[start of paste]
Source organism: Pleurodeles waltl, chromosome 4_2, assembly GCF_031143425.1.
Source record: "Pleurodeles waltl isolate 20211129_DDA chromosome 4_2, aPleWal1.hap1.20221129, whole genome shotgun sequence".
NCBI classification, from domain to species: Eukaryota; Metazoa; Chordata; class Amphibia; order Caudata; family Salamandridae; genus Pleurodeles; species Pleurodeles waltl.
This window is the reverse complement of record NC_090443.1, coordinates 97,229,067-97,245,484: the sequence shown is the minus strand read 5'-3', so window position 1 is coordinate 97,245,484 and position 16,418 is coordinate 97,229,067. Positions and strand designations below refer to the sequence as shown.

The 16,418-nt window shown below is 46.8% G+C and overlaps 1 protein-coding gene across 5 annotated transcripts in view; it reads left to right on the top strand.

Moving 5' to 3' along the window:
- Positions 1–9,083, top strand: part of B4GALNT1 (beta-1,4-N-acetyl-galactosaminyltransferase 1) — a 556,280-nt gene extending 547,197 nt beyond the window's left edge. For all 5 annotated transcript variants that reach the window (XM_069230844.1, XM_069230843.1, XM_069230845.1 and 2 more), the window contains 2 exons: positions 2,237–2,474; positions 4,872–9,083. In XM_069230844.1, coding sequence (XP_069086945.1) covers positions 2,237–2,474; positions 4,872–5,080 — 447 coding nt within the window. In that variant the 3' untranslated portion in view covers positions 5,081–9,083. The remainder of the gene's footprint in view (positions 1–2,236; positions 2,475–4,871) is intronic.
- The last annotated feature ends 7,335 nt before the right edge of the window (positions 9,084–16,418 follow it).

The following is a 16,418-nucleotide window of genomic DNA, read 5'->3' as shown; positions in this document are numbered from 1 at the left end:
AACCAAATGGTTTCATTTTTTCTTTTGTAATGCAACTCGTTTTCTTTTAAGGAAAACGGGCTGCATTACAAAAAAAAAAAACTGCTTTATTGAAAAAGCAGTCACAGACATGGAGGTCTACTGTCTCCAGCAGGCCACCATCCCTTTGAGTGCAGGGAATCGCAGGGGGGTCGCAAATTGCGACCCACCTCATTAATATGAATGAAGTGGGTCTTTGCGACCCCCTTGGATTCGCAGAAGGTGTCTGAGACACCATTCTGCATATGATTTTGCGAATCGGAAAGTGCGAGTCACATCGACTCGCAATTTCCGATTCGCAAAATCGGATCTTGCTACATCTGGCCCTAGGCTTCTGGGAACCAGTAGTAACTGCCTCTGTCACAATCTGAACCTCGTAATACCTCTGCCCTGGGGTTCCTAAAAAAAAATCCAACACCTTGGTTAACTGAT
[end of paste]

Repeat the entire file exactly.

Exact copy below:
Source organism: Pleurodeles waltl, chromosome 4_2, assembly GCF_031143425.1.
Source record: "Pleurodeles waltl isolate 20211129_DDA chromosome 4_2, aPleWal1.hap1.20221129, whole genome shotgun sequence".
NCBI classification, from domain to species: Eukaryota; Metazoa; Chordata; class Amphibia; order Caudata; family Salamandridae; genus Pleurodeles; species Pleurodeles waltl.
This window is the reverse complement of record NC_090443.1, coordinates 97,229,067-97,245,484: the sequence shown is the minus strand read 5'-3', so window position 1 is coordinate 97,245,484 and position 16,418 is coordinate 97,229,067. Positions and strand designations below refer to the sequence as shown.

The 16,418-nt window shown below is 46.8% G+C and overlaps 1 protein-coding gene across 5 annotated transcripts in view; it reads left to right on the top strand.

Moving 5' to 3' along the window:
- Positions 1–9,083, top strand: part of B4GALNT1 (beta-1,4-N-acetyl-galactosaminyltransferase 1) — a 556,280-nt gene extending 547,197 nt beyond the window's left edge. For all 5 annotated transcript variants that reach the window (XM_069230844.1, XM_069230843.1, XM_069230845.1 and 2 more), the window contains 2 exons: positions 2,237–2,474; positions 4,872–9,083. In XM_069230844.1, coding sequence (XP_069086945.1) covers positions 2,237–2,474; positions 4,872–5,080 — 447 coding nt within the window. In that variant the 3' untranslated portion in view covers positions 5,081–9,083. The remainder of the gene's footprint in view (positions 1–2,236; positions 2,475–4,871) is intronic.
- The last annotated feature ends 7,335 nt before the right edge of the window (positions 9,084–16,418 follow it).

The following is a 16,418-nucleotide window of genomic DNA, read 5'->3' as shown; positions in this document are numbered from 1 at the left end:
AACCAAATGGTTTCATTTTTTCTTTTGTAATGCAACTCGTTTTCTTTTAAGGAAAACGGGCTGCATTACAAAAAAAAAAAACTGCTTTATTGAAAAAGCAGTCACAGACATGGAGGTCTACTGTCTCCAGCAGGCCACCATCCCTTTGAGTGCAGGGAATCGCAGGGGGGTCGCAAATTGCGACCCACCTCATTAATATGAATGAAGTGGGTCTTTGCGACCCCCTTGGATTCGCAGAAGGTGTCTGAGACACCATTCTGCATATGATTTTGCGAATCGGAAAGTGCGAGTCACATCGACTCGCAATTTCCGATTCGCAAAATCGGATCTTGCTACATCTGGCCCTAGGCTTCTGGGAACCAGTAGTAACTGCCTCTGTCACAATCTGAACCTCGTAATACCTCTGCCCTGGGGTTCCTAAAAAAAAATCCAACACCTTGGTTAACTGAT